US Senator for Utah and former presidential nominee Mitt Romney has been engaged in preliminary debates on a federal sports gambling proposal, one of Romney’s employees told iGB North America
Romney works with New York’s Senator Chuck Schumer on a bill anticipated to be comparable to the Sports Wagering Market Integrity Act.
Schumer and now retired Utah Senator Orrin Hatch (who was replaced by Romney in the Senate) co-sponsored that bill. In December 2018, it was implemented but was not allocated to a commission.
The 2018 bill, S.3793, created a general ban on sports wagering, but permitted countries to submit requests to the Justice Department to establish their own regulatory structure, provided they adhered to a set of minimum norms.
Although S.3793 did not suggest that sports betting operators pay the professional leagues integrity charges, it did mandate the use of official league information for betting purposes. The National Sports Wagering Clearinghouse, which is financed by the 0.25% federal excise tax on sports betting handle, would also be created as the main sports integrity monitoring body for the US.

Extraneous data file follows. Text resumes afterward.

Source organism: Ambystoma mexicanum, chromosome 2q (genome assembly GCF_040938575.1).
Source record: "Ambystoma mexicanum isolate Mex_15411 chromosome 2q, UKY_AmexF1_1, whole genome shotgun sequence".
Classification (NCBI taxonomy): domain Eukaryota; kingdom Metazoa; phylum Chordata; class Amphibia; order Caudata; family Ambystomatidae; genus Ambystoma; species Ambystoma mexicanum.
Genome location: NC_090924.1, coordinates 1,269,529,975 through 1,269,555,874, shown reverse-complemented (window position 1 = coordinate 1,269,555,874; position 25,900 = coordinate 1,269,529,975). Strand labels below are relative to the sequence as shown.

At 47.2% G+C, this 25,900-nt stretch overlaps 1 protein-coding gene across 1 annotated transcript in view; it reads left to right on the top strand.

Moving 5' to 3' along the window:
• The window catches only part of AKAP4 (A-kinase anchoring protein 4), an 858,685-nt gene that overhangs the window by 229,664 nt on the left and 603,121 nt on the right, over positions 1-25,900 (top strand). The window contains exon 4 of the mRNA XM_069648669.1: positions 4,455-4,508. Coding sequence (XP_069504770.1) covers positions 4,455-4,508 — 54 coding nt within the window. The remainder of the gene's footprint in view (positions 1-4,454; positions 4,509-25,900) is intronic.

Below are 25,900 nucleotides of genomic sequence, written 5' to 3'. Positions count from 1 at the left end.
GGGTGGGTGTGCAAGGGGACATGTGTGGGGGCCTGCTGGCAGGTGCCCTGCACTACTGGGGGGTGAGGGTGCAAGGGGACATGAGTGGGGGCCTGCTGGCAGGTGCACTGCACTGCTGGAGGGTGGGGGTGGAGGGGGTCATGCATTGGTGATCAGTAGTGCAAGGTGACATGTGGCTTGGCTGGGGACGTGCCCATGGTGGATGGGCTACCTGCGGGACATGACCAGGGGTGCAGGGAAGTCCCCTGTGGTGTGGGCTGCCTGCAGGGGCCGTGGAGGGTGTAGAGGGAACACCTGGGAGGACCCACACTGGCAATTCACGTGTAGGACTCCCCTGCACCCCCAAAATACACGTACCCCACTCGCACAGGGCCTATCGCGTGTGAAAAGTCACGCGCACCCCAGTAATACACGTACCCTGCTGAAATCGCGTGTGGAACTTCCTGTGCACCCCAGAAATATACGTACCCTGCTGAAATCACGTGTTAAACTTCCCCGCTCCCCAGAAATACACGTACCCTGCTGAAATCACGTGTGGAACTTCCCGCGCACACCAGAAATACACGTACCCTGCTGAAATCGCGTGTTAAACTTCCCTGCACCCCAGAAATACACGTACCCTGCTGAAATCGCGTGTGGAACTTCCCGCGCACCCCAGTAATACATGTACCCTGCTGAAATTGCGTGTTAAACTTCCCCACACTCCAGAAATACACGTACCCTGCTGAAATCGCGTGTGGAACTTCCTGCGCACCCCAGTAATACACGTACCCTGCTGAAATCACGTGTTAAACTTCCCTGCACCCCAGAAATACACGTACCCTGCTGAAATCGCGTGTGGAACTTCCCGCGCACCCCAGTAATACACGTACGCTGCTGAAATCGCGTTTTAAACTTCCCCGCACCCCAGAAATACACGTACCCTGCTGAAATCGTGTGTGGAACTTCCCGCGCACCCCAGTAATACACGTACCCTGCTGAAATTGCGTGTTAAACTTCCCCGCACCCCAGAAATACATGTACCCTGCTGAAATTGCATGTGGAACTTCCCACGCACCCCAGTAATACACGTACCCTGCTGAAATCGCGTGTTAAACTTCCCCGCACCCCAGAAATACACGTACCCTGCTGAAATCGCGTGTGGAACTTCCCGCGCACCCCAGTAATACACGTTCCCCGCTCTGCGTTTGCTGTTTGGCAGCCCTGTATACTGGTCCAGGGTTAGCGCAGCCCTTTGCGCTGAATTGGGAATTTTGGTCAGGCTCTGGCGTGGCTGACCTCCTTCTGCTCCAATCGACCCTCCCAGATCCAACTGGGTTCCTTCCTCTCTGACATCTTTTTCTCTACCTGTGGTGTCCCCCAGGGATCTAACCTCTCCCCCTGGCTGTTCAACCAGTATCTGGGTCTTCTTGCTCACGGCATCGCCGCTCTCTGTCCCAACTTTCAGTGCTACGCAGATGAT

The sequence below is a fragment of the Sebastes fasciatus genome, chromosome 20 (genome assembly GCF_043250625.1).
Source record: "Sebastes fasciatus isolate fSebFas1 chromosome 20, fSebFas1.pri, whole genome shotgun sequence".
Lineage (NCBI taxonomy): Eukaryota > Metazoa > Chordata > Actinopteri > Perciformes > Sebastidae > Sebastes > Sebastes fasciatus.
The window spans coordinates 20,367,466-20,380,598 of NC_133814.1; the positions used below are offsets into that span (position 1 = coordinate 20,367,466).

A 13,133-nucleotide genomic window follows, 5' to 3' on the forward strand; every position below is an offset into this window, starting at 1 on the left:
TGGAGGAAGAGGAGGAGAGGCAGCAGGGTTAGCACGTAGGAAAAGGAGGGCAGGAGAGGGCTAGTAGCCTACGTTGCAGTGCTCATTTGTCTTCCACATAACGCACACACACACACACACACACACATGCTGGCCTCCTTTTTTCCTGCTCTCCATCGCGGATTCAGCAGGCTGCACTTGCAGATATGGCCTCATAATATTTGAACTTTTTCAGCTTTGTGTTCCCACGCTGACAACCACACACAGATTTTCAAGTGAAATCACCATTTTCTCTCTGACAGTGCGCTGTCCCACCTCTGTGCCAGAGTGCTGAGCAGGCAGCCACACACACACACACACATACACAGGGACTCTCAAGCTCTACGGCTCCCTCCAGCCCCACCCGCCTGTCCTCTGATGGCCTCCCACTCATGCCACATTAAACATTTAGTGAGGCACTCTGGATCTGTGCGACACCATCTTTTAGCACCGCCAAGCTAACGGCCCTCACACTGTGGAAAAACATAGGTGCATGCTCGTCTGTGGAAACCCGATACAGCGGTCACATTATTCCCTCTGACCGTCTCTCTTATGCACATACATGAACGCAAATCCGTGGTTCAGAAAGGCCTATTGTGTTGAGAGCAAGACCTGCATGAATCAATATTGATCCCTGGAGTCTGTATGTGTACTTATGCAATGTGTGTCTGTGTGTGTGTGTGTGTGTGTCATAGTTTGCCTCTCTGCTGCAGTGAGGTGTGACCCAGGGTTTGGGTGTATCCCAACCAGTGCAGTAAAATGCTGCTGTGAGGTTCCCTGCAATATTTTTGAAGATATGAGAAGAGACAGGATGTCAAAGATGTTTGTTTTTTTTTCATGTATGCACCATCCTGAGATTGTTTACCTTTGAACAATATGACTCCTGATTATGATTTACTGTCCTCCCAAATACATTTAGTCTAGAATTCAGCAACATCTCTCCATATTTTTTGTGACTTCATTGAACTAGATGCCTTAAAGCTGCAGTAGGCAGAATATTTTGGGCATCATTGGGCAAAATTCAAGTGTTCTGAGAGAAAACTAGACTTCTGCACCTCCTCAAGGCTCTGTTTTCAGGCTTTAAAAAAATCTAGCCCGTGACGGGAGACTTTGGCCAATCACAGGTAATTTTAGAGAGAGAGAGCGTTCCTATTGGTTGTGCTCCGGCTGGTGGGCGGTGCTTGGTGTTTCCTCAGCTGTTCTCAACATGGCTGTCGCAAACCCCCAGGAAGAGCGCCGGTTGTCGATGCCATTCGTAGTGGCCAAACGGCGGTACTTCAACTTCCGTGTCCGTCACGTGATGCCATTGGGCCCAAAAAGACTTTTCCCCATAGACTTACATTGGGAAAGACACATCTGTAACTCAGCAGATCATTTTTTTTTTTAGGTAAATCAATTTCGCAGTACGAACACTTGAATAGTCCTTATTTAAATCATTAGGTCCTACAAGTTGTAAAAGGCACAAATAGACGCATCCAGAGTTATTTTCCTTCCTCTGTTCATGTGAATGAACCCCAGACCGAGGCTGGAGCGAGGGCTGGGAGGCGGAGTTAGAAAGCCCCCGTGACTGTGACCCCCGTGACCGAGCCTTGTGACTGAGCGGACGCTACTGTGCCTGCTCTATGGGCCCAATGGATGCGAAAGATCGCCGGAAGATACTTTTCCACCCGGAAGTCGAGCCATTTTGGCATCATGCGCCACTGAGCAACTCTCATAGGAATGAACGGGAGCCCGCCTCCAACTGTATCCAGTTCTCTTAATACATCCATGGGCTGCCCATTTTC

States would have been allowed to legalise wagering online and in-play under S.3793, although betting on amateur sports would be prohibited, with the exception of Olympic Games, Paralympic Games, Pan-American Games and some national sports.
ESPN reports that the National Collegiate Athletics Association (NCAA) supports the federal bill, implying that Hatch’s earlier bill would remove the intercollegiate exception.
With a number of countries already passing legislation on sports betting and launching legal wagering, it continues to be seen whether the federal proposition is gaining traction.
However, in the 2018 judgement of the Supreme Court to strike down the Professional and Amateur Sports Protection Act (PASPA), it stated that it would not be unconstitutional to have a federal law governing sports betting.